This Blind Chinese Lawyer May Be the Toughest Foreign Policy Challenge Obama Has Ever Faced

How the White House deals with Chen Guangcheng, reportedly hiding in an American embassy, could reveal more about its agenda and values abroad than maybe any other international crisis.

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Chinese dissident Chen Guangcheng. AP.

The Chinese government is so terrified of Chen Guangcheng that, when rumors spread on Sunday that he had boarded United Airlines flight 898 from Beijing to Washington, state censors almost immediately blocked Weibo users from sending any messages with the word "UA898." Chen, a lawyer who campaigned against state-forced sterilizations and abortions meant to enforce China's one-child policy, is blind; the words "blind man" were also blocked online. Though Chinese police often bend over backwards to avoid harming Westerners, especially high-profile ones, they roughed up Christian Bale and a CNN crew for trying to visit the building where he is kept under house arrest.

This is how seriously the Chinese government takes Chen Guangcheng. Now, Chen has escaped house arrest and reportedly fled to the American embassy in Beijing. In immediate human terms, the U.S. response would be easy and automatic: grant him legal asylum and fly him back to the United States. But foreign policy is more complicated than that. If China knocked around Christian Bale just for trying to shake Chen's hand, what would the country to do the American foreign policy agenda if Obama grants Chen his freedom to continue raising awareness about Communist Party abuses, embarrassing the leaders of that party in the process?

"We're going to make sure that we do this in the appropriate way and that appropriate balance is struck," U.S. counterterrorism adviser John Brennan carefully and tellingly put it on Fox News Sunday. Brennan said that Obama tries to "balance our commitment to human rights" as well as "to carry out our relationships with key countries overseas." Less than two months ago, the police chief of Chongqing rushed into an American consulate to confess his boss's most heinous abuses -- including his role in the murder of a British citizen -- and to seek asylum. The U.S. officials turned him away, and the police chief was arrested. This isn't the same situation -- the police chief had committed his share of crimes as well, and Chen Guangcheng is one of China's most successful activists and one of its best known abroad -- but the police chief's case highlights how sensitive the U.S. is about upsetting China's leadership.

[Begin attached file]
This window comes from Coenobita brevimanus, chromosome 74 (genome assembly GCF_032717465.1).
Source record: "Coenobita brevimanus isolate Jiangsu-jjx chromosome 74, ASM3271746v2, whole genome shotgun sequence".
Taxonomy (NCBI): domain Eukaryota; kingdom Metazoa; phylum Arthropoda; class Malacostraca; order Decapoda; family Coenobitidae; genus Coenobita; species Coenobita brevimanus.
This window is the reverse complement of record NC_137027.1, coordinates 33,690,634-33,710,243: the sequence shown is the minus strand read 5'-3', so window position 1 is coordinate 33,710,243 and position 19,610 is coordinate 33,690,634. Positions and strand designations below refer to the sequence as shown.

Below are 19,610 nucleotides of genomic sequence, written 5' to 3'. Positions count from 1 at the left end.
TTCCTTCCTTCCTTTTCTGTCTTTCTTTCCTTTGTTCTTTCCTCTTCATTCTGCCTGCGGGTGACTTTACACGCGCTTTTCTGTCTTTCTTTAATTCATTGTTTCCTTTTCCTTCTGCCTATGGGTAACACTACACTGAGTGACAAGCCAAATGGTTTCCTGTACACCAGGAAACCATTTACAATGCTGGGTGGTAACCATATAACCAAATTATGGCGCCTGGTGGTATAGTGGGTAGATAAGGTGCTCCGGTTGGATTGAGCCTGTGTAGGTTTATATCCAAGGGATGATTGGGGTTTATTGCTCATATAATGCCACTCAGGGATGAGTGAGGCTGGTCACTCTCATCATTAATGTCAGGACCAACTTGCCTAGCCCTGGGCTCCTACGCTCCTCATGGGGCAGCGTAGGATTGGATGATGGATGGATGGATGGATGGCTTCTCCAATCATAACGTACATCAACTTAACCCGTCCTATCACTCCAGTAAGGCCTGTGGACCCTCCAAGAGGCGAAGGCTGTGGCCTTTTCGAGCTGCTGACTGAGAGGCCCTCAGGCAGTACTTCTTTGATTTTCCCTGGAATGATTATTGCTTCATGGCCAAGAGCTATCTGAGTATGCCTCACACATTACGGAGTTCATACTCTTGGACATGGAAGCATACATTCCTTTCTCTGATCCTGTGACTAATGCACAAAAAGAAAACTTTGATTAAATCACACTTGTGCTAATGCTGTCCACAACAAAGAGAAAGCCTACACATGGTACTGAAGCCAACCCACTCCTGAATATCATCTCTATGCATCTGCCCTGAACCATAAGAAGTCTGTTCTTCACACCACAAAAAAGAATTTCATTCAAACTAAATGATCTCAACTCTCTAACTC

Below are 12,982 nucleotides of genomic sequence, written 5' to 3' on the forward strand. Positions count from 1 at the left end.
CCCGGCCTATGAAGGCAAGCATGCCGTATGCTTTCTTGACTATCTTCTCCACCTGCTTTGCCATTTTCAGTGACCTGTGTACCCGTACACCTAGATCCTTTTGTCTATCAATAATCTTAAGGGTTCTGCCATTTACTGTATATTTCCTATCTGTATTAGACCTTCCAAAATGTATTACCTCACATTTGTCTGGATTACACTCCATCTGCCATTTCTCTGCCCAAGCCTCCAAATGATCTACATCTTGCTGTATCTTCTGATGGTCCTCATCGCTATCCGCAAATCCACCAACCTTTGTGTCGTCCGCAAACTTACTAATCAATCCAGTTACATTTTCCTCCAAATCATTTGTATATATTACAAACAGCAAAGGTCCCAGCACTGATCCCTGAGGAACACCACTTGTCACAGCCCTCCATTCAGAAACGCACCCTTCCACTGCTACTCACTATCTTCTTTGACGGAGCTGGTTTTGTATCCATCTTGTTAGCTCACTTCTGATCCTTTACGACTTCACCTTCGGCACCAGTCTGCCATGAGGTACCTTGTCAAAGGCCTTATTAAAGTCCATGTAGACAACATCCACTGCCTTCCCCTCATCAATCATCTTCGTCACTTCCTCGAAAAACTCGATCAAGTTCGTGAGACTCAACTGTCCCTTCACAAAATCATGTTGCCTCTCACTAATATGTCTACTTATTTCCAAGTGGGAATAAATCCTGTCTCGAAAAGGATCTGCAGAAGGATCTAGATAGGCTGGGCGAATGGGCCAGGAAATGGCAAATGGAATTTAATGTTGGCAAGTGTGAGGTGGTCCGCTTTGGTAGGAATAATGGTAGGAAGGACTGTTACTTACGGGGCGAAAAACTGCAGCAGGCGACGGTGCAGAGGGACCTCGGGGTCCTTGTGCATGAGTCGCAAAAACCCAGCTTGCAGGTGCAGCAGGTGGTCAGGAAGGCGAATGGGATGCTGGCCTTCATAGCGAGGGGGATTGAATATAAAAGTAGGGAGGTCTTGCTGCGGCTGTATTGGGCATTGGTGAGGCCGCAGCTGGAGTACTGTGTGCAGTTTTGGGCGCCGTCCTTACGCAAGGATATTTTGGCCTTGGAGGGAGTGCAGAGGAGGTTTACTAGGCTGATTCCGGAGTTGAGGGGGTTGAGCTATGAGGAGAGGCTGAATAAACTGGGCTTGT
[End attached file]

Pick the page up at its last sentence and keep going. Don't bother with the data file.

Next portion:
If Chen Guangcheng is still locked up in an American diplomatic office, he poses a remarkable challenge to President Obama, one that asks how U.S. foreign policy under his leadership balances American ideals with American interests, whether he is able to achieve both, and, if not, which he will privilege. Obama's foreign policy team, and possibly Obama himself, face a question that is about more than just the fate of this one lawyer, or even about the U.S.-China relationship. It's about the role that America plays in the world, what we do with all the military and economic power at our fingertips.

It's hard not to think of the clichéd action movie climax, when the hero is forced to choose between saving, say, the sidekick or the love interest. He always managed to save both -- it makes for a better ending -- but the scene is compelling because it's an impossible choice, and because in saving one he is condemning the other. Chen's flight to a U.S. diplomatic building forces Obama to choose between ferrying Chen out of China or keeping him there, between human rights or diplomacy, between America's image in the world or its political capital with Beijing, between making China a little bit more democratic or a little bit more cooperative. Obama might be able to have it both ways, like the Hollywood hero, but he will probably have to sacrifice something.

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Max Fisher is a former writer and editor at The Atlantic.

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